Park (KOR) is back, Pellegrini (ITA) remains strong
After winning the men’s 400m free at the 2007 FINA World Championships in Melbourne (AUS) and reinforcing his status of Korean star at the Beijing 2008 Olympic Games (gold in the men’s 400m free and a silver in the 200m), Tae Hwan Park did not appear in great shape at the 2009 Worlds in Rome (ITA), finishing only 12th in the longest distance. In 2010, Park seemed to have recovered, with victories in the 100m, 200m and 400m of the Asian Games. In Shanghai, he confirmed that he is back to the top, winning the first swimming final of the programme at the 14th FINA World Championships Shanghai 2011, precisely the 400m free, in a time of 3:42.04. It was the third fastest 400m victory in the history of the FINA World Championships, after the 3:40.17 triumph of Ian Thorpe (AUS, 2001) and the 2009 win of Paul Biedermann (GER, 3:40.07, the current World Record). At 21, Park demonstrates that he is ready for the 2012 Olympic celebration in London (GBR).
World’s synchro trio strengthens overall lead
The tone is set. One year ahead of the 2012 London Olympic Games, the world’s best synchronised swimming teams leave Shanghai with new targets to fine-tune their preparation for the big meet. Russia concluded the week with a complete sweep in all seven events, a first since the split between technical and free routines in 2007. China established a success without precedent, bagging six silvers and a bronze while former world number-2 Spain brings home one silver and five bronze. Only one medal, the bronze in Free Combination, was out of the Spanish grasp and ended up in Canada’s pocket. This is the only event where the Russia-China-Spain triumvirate did not prevail.
In the Team free event, the Russians scissor-kicked their way through a magnificent and intricate routine to “Forward to Wind”, thrilling the audience and judges with breathtaking throws and sky-high lifts. Their ability to maintain a tremendous balance in all those acrobatic moves and change so quick into the next sequence is disconcerting. With a total score of 98.620, Russia continues to hold at bay its main opponents.
FINA President: “We are witnessing a great Championships!”
In a Press Conference before the start of the Swimming competition of the 14th FINA World Championships Shanghai 2011, the FINA President Dr. Julio C. Maglione expressed his satisfaction by the level of performances achieved during the first week of FINA’s major event. “Our athletes are in great shape and are very well prepared, and the competition is of high level,” said Dr. Maglione.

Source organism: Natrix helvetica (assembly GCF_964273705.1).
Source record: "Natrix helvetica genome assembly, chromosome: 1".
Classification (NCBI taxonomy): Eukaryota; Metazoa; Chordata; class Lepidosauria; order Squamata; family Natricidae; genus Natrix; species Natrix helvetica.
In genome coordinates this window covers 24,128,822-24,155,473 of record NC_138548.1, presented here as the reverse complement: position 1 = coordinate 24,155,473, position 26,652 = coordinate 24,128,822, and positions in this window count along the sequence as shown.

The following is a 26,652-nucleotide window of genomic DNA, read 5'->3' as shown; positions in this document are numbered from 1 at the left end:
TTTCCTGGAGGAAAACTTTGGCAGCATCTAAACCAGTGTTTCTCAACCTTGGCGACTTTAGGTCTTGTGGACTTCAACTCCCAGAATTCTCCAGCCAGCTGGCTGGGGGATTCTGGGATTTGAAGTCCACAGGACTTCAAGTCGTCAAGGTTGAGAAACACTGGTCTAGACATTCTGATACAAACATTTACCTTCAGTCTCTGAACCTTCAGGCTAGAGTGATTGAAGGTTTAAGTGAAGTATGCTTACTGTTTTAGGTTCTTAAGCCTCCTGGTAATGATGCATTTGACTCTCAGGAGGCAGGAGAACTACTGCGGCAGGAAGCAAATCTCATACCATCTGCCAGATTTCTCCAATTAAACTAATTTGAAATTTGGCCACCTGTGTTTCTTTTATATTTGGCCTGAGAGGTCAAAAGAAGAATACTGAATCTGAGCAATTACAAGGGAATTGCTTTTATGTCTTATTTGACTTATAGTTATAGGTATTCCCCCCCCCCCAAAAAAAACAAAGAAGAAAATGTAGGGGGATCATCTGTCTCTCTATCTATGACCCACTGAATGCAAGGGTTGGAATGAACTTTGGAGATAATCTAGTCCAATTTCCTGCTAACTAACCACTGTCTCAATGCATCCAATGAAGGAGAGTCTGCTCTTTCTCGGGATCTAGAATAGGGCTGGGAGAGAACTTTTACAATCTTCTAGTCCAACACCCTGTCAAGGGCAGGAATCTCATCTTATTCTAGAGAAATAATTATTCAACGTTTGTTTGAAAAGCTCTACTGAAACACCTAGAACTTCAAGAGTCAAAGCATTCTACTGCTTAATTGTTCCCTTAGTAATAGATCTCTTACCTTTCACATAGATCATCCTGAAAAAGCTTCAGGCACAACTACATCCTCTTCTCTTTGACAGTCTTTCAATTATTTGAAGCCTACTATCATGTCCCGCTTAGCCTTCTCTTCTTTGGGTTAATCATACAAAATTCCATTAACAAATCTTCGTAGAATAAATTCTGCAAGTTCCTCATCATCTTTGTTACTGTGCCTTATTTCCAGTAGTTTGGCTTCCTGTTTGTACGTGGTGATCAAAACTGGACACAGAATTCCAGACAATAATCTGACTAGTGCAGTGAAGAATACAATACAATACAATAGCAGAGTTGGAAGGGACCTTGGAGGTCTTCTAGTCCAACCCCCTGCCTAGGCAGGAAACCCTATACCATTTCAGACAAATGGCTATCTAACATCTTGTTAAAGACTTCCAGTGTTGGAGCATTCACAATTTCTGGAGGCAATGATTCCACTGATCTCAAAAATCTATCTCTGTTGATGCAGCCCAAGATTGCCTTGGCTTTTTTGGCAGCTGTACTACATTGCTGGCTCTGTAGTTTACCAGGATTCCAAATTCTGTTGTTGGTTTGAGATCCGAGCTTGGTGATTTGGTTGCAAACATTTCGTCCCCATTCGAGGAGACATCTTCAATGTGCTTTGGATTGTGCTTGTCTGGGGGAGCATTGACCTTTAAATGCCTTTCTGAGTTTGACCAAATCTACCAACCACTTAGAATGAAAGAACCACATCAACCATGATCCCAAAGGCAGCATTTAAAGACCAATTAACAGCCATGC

The FINA President also highlighted the TV production plan from the Host Broadcaster of the championships, CCTV: “Their coverage is exceeding the Olympic standard in Aquatics, which shows our Sport in a complete new dimension – the best example of that is the ultra slow motion possibility, a technical advancement capable of processing more than 800 frames per second”.
Netherlands, Australia, Russia and China qualify for quarter-finals
Olympic champion Netherlands heads a list of four teams who survived the second round of the women’s water polo competition at the Natatorium on Saturday.
The Dutch defeated New Zealand 14-8, while Australia held off a late-charging Hungary 10-9 after leading by four goals seven minutes from time. Aussie Stinger Rowie WEBSTER netted four goals to take her tournament tally to 11.
Russia had little trouble getting past Cuba, winning 26-4 and China pleased the huge crowd in the late game with a 15-6 destruction of Spain, built on a 7-2 opening quarter. MA Huanhuan became the tournament’s highest scorer with 14 goals thanks to a five-goal effort tonight.
China: one step to go for the absolute record
Wu Minxia got the ninth gold medal for China and first for herself. It may sound strange but the four-time World Champion in synchronised diving never had a chance to won her individual medal. Every time since 2001 it was Guo Jingjing who captured gold so all that Wu Minxia gained individually for this period of time was one bronze and two silver medals.
Sometimes, it seems that diving as a sport has its own justice. In 1976, in Montreal, many people thought that Greg Louganis should be awarded with gold medal at 10m platform – but the victory was given to great Italian Claus Dibiasi. The 1976 Games were his last international competition and judges were perhaps more indulgent to the veteran than to the 16-year-old teenager.
The same kind of drama happened in Seoul. Louganis was about to finish his great career, after two Olympic gold in Los Angeles, one more in Seoul at 3m and was fighting for the fourth on the platform. A lot of people were sure that the gold medal should be given to Xiong Ni. But it went to Louganis. And this looked as a compensation for Montreal.
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